How Are You Behaving Online?

I’ve been saddened recently by the behaviour of some Christians online. It doesn’t matter whether they are politically to the left or right, the level of vitriol against one another has been quite shocking.

And it’s made me question not only what I post on social media but, just as important, how I speak. Indeed, I had to personally apologise to another colleague recently for the intense manner in which I spoke. It wasn’t so much that I was wrong in content, but I definitely wasn’t loving or gracious in delivering it.

The Lord Jesus Christ warns us in Luke’s gospel:

            ‘Be on your guard against the yeast of the Pharisees, which is hypocrisy. There is  nothing concealed that will not be disclosed, or hidden that will not be made known. What you have said in the dark will be heard in the daylight, and what you have whispered in the ear in the inner rooms will be proclaimed from the rooftops’ (Luke 12:1b-3).

How would our speech change if we knew that everything we said was screenshotted and held up for the world to see? Would we blush with embarrassment? We have all said and done things at times which we would hate for anyone else to hear or see. Which is all the more reason why we as forgiven sinners should seek to honour Christ in how we behave online.

For our Saviour and Lord is described in the book of Revelation as one who has eyes of blazing fire—meaning that He sees and knows everything—as well as feet of burnished bronze—meaning that He always does what is pure and righteous. Are we not then called to holy as He is holy? (1 Pet. 1:16; Heb. 12:14)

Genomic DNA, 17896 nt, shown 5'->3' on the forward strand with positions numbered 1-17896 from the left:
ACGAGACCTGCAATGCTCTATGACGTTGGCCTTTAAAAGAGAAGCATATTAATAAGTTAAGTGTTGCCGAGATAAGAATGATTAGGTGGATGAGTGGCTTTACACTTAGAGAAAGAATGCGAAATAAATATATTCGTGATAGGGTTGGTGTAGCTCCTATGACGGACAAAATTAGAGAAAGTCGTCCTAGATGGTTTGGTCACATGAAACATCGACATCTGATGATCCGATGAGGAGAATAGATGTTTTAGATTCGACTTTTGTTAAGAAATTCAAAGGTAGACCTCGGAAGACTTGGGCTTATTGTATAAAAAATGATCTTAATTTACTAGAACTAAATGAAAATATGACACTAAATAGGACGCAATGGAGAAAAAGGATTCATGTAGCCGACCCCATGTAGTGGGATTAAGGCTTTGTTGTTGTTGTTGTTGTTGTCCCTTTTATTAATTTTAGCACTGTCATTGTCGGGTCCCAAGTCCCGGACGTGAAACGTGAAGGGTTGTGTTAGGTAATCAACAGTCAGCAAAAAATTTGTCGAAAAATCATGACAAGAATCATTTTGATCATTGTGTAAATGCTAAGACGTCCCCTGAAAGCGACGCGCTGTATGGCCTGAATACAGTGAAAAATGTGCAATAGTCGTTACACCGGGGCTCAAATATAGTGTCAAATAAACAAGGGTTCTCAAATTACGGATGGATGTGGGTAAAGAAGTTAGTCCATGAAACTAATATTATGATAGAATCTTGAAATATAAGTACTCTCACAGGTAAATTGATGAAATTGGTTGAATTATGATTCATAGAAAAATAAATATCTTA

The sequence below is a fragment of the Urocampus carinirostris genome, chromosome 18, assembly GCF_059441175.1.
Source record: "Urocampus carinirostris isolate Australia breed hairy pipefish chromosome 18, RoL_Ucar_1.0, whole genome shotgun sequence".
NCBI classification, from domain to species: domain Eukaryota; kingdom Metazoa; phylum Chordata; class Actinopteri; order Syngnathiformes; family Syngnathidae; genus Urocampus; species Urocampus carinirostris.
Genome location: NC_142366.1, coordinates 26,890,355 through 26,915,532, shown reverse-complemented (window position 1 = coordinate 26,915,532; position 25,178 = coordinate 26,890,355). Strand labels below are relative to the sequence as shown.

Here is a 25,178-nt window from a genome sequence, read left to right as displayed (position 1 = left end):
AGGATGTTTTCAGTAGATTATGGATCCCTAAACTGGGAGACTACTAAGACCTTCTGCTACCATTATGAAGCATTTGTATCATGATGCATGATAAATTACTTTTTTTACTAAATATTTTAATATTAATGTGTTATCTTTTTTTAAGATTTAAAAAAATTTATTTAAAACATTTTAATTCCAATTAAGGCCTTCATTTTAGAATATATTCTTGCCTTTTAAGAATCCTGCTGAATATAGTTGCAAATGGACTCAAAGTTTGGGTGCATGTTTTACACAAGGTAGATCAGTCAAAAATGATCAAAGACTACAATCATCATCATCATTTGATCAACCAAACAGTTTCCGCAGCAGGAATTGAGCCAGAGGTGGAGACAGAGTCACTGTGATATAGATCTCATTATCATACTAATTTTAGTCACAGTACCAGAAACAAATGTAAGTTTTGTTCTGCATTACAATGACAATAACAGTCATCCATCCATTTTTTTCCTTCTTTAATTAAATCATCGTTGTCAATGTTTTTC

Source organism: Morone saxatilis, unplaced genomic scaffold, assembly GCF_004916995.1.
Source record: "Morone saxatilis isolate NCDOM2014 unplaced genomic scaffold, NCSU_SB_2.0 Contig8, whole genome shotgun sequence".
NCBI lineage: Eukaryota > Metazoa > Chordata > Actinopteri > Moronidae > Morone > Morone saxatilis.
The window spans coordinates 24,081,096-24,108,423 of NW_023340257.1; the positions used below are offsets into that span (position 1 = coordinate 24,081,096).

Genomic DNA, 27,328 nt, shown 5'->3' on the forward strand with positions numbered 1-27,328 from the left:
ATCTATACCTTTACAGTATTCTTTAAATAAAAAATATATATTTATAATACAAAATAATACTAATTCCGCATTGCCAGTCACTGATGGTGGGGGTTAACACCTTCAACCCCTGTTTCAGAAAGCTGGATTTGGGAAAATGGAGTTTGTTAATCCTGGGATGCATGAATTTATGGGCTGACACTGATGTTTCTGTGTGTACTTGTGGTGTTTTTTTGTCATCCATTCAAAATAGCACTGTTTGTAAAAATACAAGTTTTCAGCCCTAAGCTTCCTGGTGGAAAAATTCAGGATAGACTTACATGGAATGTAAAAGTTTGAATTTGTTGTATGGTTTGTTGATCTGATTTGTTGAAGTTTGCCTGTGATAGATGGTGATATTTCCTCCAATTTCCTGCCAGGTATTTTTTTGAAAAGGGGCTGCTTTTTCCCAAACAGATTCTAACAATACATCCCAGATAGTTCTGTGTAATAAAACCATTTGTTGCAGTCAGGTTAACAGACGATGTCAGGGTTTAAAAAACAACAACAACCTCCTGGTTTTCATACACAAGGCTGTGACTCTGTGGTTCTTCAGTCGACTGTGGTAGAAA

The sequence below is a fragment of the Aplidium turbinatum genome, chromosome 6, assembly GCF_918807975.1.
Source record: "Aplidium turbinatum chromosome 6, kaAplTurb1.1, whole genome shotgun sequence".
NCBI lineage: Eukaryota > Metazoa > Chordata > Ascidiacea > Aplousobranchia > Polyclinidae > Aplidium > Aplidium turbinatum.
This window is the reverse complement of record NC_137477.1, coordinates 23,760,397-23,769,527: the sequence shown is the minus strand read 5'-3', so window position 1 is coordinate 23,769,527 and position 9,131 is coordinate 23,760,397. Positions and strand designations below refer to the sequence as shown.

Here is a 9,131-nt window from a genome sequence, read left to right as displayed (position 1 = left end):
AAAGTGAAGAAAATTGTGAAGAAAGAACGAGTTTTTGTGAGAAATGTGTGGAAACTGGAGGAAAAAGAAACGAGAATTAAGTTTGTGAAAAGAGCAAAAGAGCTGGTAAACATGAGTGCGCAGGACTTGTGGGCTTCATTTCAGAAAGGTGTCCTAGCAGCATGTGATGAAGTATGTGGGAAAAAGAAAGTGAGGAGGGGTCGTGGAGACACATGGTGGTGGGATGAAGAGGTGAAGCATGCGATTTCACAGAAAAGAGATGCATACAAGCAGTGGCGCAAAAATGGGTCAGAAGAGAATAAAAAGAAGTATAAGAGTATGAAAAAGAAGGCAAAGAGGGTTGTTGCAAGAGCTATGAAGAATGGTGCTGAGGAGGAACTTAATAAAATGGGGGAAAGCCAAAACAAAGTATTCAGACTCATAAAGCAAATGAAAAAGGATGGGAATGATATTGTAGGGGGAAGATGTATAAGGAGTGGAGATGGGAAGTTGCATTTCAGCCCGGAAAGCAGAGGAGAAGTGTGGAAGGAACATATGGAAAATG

I’ll never forget, David Cook, a former Moderator-General of the Presbyterian Church of Australia, once relaying in a sermon the popular saying which says that we should T.H.I.N.K before we speak:

            T – is it True?

            H – is it Helpful?

            I – is it Inspiring?

            N – is it Necessary?

            K – is it Kind?

An especially pertinent passage in this regard are the apostle Paul’s words in Ephesians 4:29-5:1. It’s worth slowing down and considering the ‘logical flow’ of the entire passage:

            Do not let any unwholesome talk come out of your mouths, but only what is helpful  for building others up according to their needs, that it may benefit those who listen. And do not grieve the Holy Spirit of God, with whom you were sealed for the day of redemption. Get rid of all bitterness, rage and anger, brawling and slander, along with every form of malice. Be kind and compassionate to one another, forgiving each other, just as in Christ God forgave you. Be imitators of God, therefore, as dearly loved children and live a life of love, just as Christ loved us and gave himself up for us as a fragrant offering and sacrifice to God.

There is so much to unpack from this passage that maybe it’s best to summarise what it is saying with a series of questions:

  1. Is what I’m saying building others up, or simply making me look good or feel better about myself? (v. 29)
  • Is my speech honouring Christ or is it actually grieving the Holy Spirit? (v. 30)
  • Is my attitude consistently characterised by bitterness, rage, anger etc…? (v. 31)
  • Am I demonstrating kindness, compassion and most of all forgiveness, or are these considerations which I’m not concerned with at all? (v. 32)
  • Am I imitating Christ, modelling love and ultimately reflecting His Gospel message? (5:1)

When it comes to conversing online—or especially in person—then these are all questions which would be good to keep on asking ourselves. And even more than that, to ask our Heavenly Father to grow and develop within us.

There is an unbelieving world out there listening to everything we say. So, let’s ‘think’ more before we speak, especially online, where what we do can be captured and re-produced forever. As the saying goes, the internet never forgets! Let us be people then who speak words which build others up rather than tear them down, and may our behaviour online bring Jesus glory and honour and praise!           

  • Mark Powell